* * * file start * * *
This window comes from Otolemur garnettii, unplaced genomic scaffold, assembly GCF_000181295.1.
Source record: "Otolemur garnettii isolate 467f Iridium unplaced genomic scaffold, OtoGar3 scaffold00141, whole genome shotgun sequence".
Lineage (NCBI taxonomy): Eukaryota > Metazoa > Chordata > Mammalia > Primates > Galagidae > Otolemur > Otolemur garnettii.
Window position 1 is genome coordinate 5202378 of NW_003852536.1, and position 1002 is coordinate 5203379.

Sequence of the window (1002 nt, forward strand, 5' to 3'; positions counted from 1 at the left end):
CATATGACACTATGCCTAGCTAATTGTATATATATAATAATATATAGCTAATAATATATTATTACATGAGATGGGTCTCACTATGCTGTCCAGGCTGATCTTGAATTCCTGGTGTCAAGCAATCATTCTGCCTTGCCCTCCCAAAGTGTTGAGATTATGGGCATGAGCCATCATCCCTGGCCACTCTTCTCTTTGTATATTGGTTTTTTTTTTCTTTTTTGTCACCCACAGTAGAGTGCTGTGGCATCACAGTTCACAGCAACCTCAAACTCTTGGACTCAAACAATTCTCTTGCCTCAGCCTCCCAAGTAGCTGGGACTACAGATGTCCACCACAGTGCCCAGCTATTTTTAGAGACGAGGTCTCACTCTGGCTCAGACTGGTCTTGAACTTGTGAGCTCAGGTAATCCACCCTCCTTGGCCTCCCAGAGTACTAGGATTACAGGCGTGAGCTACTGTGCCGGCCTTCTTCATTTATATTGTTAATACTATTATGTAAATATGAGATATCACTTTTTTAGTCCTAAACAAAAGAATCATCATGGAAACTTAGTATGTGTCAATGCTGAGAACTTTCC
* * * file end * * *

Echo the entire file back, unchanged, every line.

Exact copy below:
This window comes from Otolemur garnettii, unplaced genomic scaffold, assembly GCF_000181295.1.
Source record: "Otolemur garnettii isolate 467f Iridium unplaced genomic scaffold, OtoGar3 scaffold00141, whole genome shotgun sequence".
Lineage (NCBI taxonomy): Eukaryota > Metazoa > Chordata > Mammalia > Primates > Galagidae > Otolemur > Otolemur garnettii.
Window position 1 is genome coordinate 5202378 of NW_003852536.1, and position 1002 is coordinate 5203379.

Sequence of the window (1002 nt, forward strand, 5' to 3'; positions counted from 1 at the left end):
CATATGACACTATGCCTAGCTAATTGTATATATATAATAATATATAGCTAATAATATATTATTACATGAGATGGGTCTCACTATGCTGTCCAGGCTGATCTTGAATTCCTGGTGTCAAGCAATCATTCTGCCTTGCCCTCCCAAAGTGTTGAGATTATGGGCATGAGCCATCATCCCTGGCCACTCTTCTCTTTGTATATTGGTTTTTTTTTTCTTTTTTGTCACCCACAGTAGAGTGCTGTGGCATCACAGTTCACAGCAACCTCAAACTCTTGGACTCAAACAATTCTCTTGCCTCAGCCTCCCAAGTAGCTGGGACTACAGATGTCCACCACAGTGCCCAGCTATTTTTAGAGACGAGGTCTCACTCTGGCTCAGACTGGTCTTGAACTTGTGAGCTCAGGTAATCCACCCTCCTTGGCCTCCCAGAGTACTAGGATTACAGGCGTGAGCTACTGTGCCGGCCTTCTTCATTTATATTGTTAATACTATTATGTAAATATGAGATATCACTTTTTTAGTCCTAAACAAAAGAATCATCATGGAAACTTAGTATGTGTCAATGCTGAGAACTTTCC